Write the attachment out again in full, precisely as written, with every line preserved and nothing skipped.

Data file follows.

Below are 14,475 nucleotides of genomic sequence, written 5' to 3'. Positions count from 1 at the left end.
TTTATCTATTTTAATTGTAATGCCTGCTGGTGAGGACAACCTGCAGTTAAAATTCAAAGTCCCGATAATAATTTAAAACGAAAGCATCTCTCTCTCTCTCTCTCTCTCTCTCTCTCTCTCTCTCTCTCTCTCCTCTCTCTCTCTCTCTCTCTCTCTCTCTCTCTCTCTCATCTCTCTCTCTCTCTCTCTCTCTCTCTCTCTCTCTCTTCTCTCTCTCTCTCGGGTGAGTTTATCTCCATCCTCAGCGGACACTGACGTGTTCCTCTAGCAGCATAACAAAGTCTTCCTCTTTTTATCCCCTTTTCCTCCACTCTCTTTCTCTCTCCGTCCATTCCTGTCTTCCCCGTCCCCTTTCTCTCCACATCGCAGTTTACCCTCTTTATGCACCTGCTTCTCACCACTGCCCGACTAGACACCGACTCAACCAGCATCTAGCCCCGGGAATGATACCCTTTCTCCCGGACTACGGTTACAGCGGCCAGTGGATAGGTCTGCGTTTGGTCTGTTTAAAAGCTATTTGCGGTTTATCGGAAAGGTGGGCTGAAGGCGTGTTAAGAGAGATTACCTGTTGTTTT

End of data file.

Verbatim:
Below are 14,475 nucleotides of genomic sequence, written 5' to 3'. Positions count from 1 at the left end.
TTTATCTATTTTAATTGTAATGCCTGCTGGTGAGGACAACCTGCAGTTAAAATTCAAAGTCCCGATAATAATTTAAAACGAAAGCATCTCTCTCTCTCTCTCTCTCTCTCTCTCTCTCTCTCTCTCTCTCTCCTCTCTCTCTCTCTCTCTCTCTCTCTCTCTCTCTCTCATCTCTCTCTCTCTCTCTCTCTCTCTCTCTCTCTCTCTTCTCTCTCTCTCTCGGGTGAGTTTATCTCCATCCTCAGCGGACACTGACGTGTTCCTCTAGCAGCATAACAAAGTCTTCCTCTTTTTATCCCCTTTTCCTCCACTCTCTTTCTCTCTCCGTCCATTCCTGTCTTCCCCGTCCCCTTTCTCTCCACATCGCAGTTTACCCTCTTTATGCACCTGCTTCTCACCACTGCCCGACTAGACACCGACTCAACCAGCATCTAGCCCCGGGAATGATACCCTTTCTCCCGGACTACGGTTACAGCGGCCAGTGGATAGGTCTGCGTTTGGTCTGTTTAAAAGCTATTTGCGGTTTATCGGAAAGGTGGGCTGAAGGCGTGTTAAGAGAGATTACCTGTTGTTTT